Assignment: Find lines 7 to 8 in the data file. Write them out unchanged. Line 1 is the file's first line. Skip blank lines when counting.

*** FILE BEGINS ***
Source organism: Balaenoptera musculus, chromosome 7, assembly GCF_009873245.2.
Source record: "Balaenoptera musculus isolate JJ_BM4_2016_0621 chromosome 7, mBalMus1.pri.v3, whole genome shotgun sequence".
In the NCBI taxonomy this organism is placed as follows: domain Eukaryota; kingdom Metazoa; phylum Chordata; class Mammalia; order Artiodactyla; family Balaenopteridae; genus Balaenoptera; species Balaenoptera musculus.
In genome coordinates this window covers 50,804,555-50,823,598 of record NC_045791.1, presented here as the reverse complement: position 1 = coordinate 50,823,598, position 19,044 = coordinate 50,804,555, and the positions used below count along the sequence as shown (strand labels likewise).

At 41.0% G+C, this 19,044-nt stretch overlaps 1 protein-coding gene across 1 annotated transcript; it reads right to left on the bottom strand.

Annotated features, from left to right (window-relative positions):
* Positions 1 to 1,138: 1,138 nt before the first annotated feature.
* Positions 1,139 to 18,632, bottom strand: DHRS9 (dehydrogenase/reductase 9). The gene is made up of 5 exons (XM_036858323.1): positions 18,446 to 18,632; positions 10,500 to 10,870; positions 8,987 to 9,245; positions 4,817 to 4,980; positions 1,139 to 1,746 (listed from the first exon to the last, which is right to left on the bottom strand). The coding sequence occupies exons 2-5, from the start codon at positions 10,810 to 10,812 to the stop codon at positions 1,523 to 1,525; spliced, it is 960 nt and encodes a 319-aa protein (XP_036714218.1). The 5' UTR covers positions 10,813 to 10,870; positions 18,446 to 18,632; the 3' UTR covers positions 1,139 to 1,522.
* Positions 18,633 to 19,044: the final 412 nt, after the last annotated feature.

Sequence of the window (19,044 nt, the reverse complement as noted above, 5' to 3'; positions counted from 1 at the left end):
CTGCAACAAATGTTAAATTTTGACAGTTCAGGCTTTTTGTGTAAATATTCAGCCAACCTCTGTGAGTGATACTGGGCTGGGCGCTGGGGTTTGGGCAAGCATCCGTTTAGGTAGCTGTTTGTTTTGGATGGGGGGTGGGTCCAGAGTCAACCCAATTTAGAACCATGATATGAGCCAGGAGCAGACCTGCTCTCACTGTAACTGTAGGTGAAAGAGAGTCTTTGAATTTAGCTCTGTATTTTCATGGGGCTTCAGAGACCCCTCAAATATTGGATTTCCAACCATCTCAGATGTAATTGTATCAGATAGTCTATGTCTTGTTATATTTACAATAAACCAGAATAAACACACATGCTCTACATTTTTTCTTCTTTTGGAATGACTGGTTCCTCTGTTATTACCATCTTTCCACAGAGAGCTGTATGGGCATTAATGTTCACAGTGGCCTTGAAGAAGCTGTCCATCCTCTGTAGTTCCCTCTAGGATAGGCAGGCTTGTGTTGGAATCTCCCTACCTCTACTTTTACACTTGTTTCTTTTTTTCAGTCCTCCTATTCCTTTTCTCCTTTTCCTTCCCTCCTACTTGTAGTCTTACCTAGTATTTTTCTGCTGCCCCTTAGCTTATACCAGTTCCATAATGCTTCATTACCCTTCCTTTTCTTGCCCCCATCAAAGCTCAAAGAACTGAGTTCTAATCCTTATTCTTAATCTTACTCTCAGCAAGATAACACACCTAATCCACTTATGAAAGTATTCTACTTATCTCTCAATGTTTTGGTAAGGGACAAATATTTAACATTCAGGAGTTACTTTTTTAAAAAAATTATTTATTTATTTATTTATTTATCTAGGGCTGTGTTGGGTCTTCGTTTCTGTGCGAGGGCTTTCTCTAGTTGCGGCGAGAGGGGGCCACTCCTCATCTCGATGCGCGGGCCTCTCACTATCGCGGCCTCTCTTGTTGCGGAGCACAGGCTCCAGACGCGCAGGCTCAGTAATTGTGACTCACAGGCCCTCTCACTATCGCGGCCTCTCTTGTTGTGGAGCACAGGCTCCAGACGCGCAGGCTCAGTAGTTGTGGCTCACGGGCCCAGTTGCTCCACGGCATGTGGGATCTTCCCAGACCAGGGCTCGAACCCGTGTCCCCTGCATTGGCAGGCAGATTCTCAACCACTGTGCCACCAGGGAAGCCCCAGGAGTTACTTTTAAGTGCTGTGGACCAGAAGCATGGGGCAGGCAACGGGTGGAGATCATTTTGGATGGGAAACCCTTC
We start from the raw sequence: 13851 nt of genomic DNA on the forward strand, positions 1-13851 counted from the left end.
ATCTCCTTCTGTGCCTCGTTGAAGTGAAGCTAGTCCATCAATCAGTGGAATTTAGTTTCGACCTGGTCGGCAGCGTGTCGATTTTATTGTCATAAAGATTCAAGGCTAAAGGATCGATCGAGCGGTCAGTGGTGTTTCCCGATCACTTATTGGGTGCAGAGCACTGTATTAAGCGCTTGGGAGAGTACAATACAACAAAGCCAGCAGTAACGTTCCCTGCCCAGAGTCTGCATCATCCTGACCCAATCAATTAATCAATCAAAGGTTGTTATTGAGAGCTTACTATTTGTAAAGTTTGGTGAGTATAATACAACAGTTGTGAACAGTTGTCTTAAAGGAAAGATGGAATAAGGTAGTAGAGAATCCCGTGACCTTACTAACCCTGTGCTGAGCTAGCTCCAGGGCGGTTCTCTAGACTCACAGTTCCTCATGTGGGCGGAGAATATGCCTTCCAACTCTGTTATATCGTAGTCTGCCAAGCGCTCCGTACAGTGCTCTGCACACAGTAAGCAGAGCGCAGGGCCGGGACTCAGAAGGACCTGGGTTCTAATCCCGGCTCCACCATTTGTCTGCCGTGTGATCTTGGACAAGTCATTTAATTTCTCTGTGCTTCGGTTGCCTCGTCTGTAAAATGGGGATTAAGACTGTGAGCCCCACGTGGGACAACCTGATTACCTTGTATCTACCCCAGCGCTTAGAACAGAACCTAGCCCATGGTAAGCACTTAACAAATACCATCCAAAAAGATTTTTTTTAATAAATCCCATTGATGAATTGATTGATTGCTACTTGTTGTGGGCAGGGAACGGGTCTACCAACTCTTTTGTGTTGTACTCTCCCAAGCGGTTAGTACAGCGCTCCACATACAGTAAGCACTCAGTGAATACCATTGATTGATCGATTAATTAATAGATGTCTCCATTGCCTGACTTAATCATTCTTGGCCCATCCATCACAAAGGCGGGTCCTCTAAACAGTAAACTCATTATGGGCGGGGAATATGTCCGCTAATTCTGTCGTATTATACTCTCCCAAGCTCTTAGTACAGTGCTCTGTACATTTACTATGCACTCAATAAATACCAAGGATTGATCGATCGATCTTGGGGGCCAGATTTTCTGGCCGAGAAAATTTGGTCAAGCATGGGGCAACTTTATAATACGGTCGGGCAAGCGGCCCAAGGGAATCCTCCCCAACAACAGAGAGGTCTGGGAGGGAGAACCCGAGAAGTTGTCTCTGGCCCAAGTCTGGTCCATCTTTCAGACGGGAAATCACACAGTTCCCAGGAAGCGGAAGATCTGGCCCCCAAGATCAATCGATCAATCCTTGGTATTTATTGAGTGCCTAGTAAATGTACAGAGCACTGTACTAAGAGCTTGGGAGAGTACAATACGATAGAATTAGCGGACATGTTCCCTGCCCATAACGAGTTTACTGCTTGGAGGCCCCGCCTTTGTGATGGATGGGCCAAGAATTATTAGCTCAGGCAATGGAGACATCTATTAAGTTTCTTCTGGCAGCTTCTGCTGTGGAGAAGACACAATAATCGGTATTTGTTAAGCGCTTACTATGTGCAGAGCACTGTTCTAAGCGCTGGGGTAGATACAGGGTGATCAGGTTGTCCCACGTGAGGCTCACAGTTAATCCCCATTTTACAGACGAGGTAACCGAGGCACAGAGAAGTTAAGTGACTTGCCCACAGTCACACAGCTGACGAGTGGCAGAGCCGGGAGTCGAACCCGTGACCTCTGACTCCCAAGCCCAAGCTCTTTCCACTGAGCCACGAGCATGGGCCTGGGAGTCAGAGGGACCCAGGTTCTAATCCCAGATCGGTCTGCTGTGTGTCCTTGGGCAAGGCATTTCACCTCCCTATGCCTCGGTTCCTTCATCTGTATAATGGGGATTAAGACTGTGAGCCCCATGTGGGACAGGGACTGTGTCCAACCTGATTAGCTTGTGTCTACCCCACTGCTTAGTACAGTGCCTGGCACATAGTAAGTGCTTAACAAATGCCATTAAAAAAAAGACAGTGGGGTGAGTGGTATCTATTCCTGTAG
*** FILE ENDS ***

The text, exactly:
* Positions 1 to 1,138: 1,138 nt before the first annotated feature.
* Positions 1,139 to 18,632, bottom strand: DHRS9 (dehydrogenase/reductase 9). The gene is made up of 5 exons (XM_036858323.1): positions 18,446 to 18,632; positions 10,500 to 10,870; positions 8,987 to 9,245; positions 4,817 to 4,980; positions 1,139 to 1,746 (listed from the first exon to the last, which is right to left on the bottom strand). The coding sequence occupies exons 2-5, from the start codon at positions 10,810 to 10,812 to the stop codon at positions 1,523 to 1,525; spliced, it is 960 nt and encodes a 319-aa protein (XP_036714218.1). The 5' UTR covers positions 10,813 to 10,870; positions 18,446 to 18,632; the 3' UTR covers positions 1,139 to 1,522.